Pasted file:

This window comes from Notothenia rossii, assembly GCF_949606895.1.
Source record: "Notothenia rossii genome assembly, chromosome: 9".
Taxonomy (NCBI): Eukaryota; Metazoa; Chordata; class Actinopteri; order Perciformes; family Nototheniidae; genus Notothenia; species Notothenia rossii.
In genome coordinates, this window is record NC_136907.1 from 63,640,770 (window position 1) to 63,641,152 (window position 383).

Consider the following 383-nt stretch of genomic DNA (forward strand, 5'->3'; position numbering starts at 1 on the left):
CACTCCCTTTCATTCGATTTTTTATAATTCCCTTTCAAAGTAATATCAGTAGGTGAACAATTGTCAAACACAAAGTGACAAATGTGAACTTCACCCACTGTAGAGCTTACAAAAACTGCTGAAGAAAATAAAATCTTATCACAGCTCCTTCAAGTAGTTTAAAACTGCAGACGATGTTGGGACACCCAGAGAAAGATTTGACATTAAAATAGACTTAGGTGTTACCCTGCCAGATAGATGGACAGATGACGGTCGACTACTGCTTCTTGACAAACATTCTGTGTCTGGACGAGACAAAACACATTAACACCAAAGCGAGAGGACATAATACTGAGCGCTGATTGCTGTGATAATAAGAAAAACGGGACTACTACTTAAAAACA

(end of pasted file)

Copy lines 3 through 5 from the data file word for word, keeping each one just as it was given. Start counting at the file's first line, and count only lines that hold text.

Taxonomy (NCBI): Eukaryota; Metazoa; Chordata; class Actinopteri; order Perciformes; family Nototheniidae; genus Notothenia; species Notothenia rossii.
In genome coordinates, this window is record NC_136907.1 from 63,640,770 (window position 1) to 63,641,152 (window position 383).

Consider the following 383-nt stretch of genomic DNA (forward strand, 5'->3'; position numbering starts at 1 on the left):